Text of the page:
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Making public lands stewards out of public lands users

November 2, 2010

Volunteers from the Friends of the Inyo clean up the remnants of a marijuana farm on Boundary Peak in 2008. A forum to be held Thursday in Bishop will address ways of recruiting and organizing volunteers to protect and steward public lands. File photo

Special guest speaker Linda McMillan will lead a conference starting at 9 a.m. Thursday that will explore ways of trying to turn public land users into public lands stewards.
The conference and discussion, “Building Connections to Success,” is being sponsored by the Eastern Sierra Interpretive Association’s Public Lands Partnership Program along with the Inyo National Forest and Bureau of Land Management’s Bishop Field Office.
Offered at no cost and open to the public, the event will be from 9 a.m.-4 p.m. at Cerro Coso Community College in Bishop. Participants do not have to stay for the whole day, but those wishing to stay for a free lunch should RSVP to (760) 873-2415 or e-mail to
Luca Isaacs, the PLPP coordinator, said that McMillan will be sharing her vast wealth of knowledge of working with organizations, stewardship groups and land managers.
Isaacs explained that the presentation will offer tools, or sharpen the tools in some kits, of how to best organize and plan stewardship events on public lands, such as garbage clean-ups or trail restoration projects.
“We all have places that are special to us that we want to see preserved and clean,” Isaacs said and the presentation will provide people with the knowledge of how to get the proper bureaucratic nods to perform a clean-up legally on public lands.
The event starts at 9 with coffee and registration and McMillan will open the talks at 9:30 with “Building Connections to Success.”
“In today’s world, taking care of our public lands is one of the most efficient ways to strengthen local economies, respond to species extinction and climate changes, preserve our special history and quality of life, and maintain key ecosystem services such as clean air and water,” McMillan says in a press release.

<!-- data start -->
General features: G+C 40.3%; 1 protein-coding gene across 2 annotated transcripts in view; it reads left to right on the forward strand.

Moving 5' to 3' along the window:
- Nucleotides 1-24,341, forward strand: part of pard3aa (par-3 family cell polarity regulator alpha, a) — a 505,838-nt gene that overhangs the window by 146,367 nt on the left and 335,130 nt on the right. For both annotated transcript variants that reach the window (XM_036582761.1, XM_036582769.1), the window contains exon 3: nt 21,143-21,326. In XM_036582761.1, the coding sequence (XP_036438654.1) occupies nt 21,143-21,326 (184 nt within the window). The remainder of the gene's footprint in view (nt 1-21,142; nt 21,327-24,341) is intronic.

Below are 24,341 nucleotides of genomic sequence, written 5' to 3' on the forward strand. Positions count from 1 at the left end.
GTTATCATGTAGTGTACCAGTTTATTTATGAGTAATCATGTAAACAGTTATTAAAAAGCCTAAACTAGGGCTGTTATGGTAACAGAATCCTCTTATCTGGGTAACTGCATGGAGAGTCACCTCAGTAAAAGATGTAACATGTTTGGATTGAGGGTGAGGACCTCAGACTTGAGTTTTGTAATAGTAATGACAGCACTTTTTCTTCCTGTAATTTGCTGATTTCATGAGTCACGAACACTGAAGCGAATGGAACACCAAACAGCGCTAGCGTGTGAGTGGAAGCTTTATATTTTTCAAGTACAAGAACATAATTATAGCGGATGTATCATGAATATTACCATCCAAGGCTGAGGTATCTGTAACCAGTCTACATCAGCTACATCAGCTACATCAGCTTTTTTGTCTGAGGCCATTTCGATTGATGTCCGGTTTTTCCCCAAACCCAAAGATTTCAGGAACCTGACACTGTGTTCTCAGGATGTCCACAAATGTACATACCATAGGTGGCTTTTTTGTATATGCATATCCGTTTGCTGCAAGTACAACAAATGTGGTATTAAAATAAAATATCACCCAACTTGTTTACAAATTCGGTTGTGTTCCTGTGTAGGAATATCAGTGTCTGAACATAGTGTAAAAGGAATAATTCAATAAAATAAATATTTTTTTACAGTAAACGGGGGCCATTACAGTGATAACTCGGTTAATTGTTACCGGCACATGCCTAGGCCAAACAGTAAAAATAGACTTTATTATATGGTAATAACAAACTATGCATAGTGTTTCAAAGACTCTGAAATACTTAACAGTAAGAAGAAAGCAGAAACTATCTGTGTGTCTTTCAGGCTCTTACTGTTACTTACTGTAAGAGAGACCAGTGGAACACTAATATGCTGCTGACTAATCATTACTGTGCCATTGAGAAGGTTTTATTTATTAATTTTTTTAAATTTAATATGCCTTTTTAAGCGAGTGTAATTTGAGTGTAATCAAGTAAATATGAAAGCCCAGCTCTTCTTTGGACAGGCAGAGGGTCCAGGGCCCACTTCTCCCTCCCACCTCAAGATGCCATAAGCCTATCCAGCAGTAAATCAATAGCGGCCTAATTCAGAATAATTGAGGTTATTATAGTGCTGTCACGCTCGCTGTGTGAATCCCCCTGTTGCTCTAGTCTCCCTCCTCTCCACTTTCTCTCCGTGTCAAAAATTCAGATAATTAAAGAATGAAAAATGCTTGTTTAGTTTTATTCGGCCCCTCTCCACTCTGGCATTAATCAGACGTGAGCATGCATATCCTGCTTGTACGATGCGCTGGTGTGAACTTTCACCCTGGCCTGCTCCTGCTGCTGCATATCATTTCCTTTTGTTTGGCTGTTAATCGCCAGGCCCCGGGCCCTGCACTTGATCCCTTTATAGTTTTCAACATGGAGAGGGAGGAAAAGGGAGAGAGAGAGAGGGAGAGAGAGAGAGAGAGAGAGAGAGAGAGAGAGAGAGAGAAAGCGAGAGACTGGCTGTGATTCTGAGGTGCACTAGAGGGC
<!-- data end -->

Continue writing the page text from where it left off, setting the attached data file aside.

She will give another talk at 10:45, “Turning Public Lands Users into Public Lands Stewards.” McMillan says in the release that anyone who uses or benefits from public lands is a stakeholder. She notes the paradigm can be switched from protecting special places from stakeholders, such as real estate developers, to protecting the lands with stakeholders.
McMillan has spoken on her areas of expertise, including high-altitude climate change, at conferences worldwide. She is currently a member of the California Recreation Resource Advisory Committee, focusing her attention on the Sierra Nevada region.
There will also be a panel discussion on the “Best Practices on Working with Volunteers” with presenters from Friends of the Inyo, the Mono Lake Committee and other volunteer coordinators from Devils Postpile, Mammoth Lakes Trails and Public Access and the Humboldt-Toiyabe National Forest.
Another panel will discuss “Connecting with Youth,” with presenters Keith Glidewell, career counselor for the Owens Valley Career Development Center; Jay Watson, western regional director for the Student Conservation Association; and others.
The ESIA is a 40-year-old non-profit organization that assists local land management agencies with educational, scientific and cultural activities on area public lands.
For more information, contact Isaacs at (760) 873-2415 or via e-mail at

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